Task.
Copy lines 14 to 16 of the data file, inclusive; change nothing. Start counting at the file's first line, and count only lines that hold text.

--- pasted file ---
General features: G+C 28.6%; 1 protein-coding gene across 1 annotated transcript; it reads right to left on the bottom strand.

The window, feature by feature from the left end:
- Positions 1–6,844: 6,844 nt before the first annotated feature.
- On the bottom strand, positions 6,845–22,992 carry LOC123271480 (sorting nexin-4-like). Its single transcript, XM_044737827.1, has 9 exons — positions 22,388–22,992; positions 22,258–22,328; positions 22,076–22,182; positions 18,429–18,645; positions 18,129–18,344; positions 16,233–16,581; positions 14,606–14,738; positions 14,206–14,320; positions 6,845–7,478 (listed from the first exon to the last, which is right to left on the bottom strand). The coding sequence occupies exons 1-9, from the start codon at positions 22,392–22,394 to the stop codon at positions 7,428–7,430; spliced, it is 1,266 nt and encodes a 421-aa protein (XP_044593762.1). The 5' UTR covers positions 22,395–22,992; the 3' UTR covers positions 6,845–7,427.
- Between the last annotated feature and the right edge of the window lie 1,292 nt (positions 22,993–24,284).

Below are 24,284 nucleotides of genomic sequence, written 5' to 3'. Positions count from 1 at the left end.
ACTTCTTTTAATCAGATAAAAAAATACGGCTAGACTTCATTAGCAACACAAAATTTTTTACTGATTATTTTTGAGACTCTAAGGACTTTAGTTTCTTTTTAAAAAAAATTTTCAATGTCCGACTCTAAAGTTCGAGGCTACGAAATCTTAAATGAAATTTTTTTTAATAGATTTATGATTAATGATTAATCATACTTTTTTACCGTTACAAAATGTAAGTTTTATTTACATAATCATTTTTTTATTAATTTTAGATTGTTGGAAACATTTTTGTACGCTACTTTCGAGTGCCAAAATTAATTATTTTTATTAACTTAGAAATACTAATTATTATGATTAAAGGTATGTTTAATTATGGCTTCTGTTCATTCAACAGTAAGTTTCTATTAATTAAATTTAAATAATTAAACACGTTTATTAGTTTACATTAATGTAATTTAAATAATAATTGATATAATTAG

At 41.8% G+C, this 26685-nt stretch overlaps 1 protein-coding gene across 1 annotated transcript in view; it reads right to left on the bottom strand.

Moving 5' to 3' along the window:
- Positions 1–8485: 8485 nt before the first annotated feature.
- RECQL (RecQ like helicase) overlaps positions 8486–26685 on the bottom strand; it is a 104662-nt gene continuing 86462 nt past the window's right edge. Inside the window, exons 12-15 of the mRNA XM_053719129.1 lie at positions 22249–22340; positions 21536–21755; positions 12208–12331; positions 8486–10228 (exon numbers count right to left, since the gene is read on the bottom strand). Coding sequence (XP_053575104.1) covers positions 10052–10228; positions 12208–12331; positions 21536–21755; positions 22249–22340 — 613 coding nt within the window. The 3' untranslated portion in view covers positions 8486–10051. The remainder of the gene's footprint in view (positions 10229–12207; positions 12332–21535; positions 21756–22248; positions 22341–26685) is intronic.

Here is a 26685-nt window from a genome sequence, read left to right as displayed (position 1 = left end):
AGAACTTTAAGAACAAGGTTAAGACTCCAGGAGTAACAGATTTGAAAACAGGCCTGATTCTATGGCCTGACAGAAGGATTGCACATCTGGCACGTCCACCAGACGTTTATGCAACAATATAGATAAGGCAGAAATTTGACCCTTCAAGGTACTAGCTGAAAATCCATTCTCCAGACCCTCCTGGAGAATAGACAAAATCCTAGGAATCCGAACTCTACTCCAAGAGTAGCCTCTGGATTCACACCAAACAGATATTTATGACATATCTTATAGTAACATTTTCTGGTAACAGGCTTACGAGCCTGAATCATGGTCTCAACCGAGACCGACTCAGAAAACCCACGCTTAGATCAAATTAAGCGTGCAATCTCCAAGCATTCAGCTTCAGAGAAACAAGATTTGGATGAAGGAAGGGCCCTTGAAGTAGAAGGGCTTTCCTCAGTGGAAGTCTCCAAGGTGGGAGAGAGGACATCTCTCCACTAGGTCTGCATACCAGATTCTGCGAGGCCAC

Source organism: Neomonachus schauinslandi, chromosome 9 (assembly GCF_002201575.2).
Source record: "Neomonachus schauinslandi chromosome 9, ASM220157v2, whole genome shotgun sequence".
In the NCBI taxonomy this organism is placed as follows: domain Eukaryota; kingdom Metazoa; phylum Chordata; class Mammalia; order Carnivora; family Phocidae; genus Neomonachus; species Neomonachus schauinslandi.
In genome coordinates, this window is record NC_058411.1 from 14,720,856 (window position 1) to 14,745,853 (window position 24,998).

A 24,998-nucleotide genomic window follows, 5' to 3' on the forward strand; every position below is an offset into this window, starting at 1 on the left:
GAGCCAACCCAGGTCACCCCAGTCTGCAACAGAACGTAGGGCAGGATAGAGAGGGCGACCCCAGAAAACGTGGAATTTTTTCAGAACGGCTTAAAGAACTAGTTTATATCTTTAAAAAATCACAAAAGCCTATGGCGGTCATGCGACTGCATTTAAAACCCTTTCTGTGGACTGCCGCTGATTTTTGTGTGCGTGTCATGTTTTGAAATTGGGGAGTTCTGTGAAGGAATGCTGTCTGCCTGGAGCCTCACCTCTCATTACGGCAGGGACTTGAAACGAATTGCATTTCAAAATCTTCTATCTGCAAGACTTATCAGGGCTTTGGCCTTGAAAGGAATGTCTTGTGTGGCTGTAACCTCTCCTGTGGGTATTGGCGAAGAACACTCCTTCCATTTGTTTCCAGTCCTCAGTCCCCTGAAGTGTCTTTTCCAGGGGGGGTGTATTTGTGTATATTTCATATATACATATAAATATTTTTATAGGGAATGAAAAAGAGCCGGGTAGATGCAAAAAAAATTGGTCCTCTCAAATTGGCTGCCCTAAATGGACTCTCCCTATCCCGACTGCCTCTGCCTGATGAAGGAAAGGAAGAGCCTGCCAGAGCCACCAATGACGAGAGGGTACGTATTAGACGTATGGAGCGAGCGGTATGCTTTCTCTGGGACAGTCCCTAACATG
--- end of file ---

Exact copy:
Source organism: Neomonachus schauinslandi, chromosome 9 (assembly GCF_002201575.2).
Source record: "Neomonachus schauinslandi chromosome 9, ASM220157v2, whole genome shotgun sequence".
In the NCBI taxonomy this organism is placed as follows: domain Eukaryota; kingdom Metazoa; phylum Chordata; class Mammalia; order Carnivora; family Phocidae; genus Neomonachus; species Neomonachus schauinslandi.